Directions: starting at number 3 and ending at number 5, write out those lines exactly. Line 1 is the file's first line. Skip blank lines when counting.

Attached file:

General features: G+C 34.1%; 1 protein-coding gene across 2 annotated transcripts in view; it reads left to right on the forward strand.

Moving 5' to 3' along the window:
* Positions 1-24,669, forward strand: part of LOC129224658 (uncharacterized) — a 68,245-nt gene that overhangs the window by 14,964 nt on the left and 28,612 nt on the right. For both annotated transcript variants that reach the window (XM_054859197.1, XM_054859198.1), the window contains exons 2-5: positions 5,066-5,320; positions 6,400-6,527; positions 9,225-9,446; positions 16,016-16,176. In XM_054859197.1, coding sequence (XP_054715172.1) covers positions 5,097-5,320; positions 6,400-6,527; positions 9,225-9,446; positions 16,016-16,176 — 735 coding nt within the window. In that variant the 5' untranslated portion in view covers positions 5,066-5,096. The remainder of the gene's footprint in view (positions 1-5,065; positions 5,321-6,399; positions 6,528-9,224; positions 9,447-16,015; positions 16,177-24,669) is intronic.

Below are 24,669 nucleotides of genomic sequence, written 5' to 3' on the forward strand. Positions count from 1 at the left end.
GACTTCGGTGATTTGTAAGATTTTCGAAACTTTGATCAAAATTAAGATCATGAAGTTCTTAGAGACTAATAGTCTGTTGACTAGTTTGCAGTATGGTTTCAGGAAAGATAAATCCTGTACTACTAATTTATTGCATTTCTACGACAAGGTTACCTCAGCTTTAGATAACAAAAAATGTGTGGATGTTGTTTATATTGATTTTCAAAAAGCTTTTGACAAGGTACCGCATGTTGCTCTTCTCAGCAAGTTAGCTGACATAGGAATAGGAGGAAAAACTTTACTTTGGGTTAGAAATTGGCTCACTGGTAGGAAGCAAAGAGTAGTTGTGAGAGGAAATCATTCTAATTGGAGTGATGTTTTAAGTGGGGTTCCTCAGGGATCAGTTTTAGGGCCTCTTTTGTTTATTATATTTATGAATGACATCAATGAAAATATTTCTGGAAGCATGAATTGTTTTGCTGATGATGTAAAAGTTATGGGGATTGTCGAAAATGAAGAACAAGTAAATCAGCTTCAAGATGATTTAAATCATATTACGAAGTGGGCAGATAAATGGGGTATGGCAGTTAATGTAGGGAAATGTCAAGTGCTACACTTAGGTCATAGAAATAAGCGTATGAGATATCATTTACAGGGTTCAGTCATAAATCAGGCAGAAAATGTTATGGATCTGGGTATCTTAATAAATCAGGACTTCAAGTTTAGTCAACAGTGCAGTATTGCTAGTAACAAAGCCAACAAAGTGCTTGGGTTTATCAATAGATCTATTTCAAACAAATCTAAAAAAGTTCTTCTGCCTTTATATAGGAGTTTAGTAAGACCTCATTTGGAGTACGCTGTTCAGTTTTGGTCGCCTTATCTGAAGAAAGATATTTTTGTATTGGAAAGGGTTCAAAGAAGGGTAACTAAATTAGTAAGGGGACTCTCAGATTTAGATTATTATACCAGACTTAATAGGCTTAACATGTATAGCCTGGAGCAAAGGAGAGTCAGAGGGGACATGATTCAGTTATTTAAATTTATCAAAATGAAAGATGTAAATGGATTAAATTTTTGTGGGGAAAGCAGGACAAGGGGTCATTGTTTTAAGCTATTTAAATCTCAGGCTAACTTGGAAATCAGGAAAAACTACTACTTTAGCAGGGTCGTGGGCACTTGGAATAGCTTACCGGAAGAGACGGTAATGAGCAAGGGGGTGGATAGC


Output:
* Positions 1-24,669, forward strand: part of LOC129224658 (uncharacterized) — a 68,245-nt gene that overhangs the window by 14,964 nt on the left and 28,612 nt on the right. For both annotated transcript variants that reach the window (XM_054859197.1, XM_054859198.1), the window contains exons 2-5: positions 5,066-5,320; positions 6,400-6,527; positions 9,225-9,446; positions 16,016-16,176. In XM_054859197.1, coding sequence (XP_054715172.1) covers positions 5,097-5,320; positions 6,400-6,527; positions 9,225-9,446; positions 16,016-16,176 — 735 coding nt within the window. In that variant the 5' untranslated portion in view covers positions 5,066-5,096. The remainder of the gene's footprint in view (positions 1-5,065; positions 5,321-6,399; positions 6,528-9,224; positions 9,447-16,015; positions 16,177-24,669) is intronic.

Below are 24,669 nucleotides of genomic sequence, written 5' to 3' on the forward strand. Positions count from 1 at the left end.
GACTTCGGTGATTTGTAAGATTTTCGAAACTTTGATCAAAATTAAGATCATGAAGTTCTTAGAGACTAATAGTCTGTTGACTAGTTTGCAGTATGGTTTCAGGAAAGATAAATCCTGTACTACTAATTTATTGCATTTCTACGACAAGGTTACCTCAGCTTTAGATAACAAAAAATGTGTGGATGTTGTTTATATTGATTTTCAAAAAGCTTTTGACAAGGTACCGCATGTTGCTCTTCTCAGCAAGTTAGCTGACATAGGAATAGGAGGAAAAACTTTACTTTGGGTTAGAAATTGGCTCACTGGTAGGAAGCAAAGAGTAGTTGTGAGAGGAAATCATTCTAATTGGAGTGATGTTTTAAGTGGGGTTCCTCAGGGATCAGTTTTAGGGCCTCTTTTGTTTATTATATTTATGAATGACATCAATGAAAATATTTCTGGAAGCATGAATTGTTTTGCTGATGATGTAAAAGTTATGGGGATTGTCGAAAATGAAGAACAAGTAAATCAGCTTCAAGATGATTTAAATCATATTACGAAGTGGGCAGATAAATGGGGTATGGCAGTTAATGTAGGGAAATGTCAAGTGCTACACTTAGGTCATAGAAATAAGCGTATGAGATATCATTTACAGGGTTCAGTCATAAATCAGGCAGAAAATGTTATGGATCTGGGTATCTTAATAAATCAGGACTTCAAGTTTAGTCAACAGTGCAGTATTGCTAGTAACAAAGCCAACAAAGTGCTTGGGTTTATCAATAGATCTATTTCAAACAAATCTAAAAAAGTTCTTCTGCCTTTATATAGGAGTTTAGTAAGACCTCATTTGGAGTACGCTGTTCAGTTTTGGTCGCCTTATCTGAAGAAAGATATTTTTGTATTGGAAAGGGTTCAAAGAAGGGTAACTAAATTAGTAAGGGGACTCTCAGATTTAGATTATTATACCAGACTTAATAGGCTTAACATGTATAGCCTGGAGCAAAGGAGAGTCAGAGGGGACATGATTCAGTTATTTAAATTTATCAAAATGAAAGATGTAAATGGATTAAATTTTTGTGGGGAAAGCAGGACAAGGGGTCATTGTTTTAAGCTATTTAAATCTCAGGCTAACTTGGAAATCAGGAAAAACTACTACTTTAGCAGGGTCGTGGGCACTTGGAATAGCTTACCGGAAGAGACGGTAATGAGCAAGGGGGTGGATAGC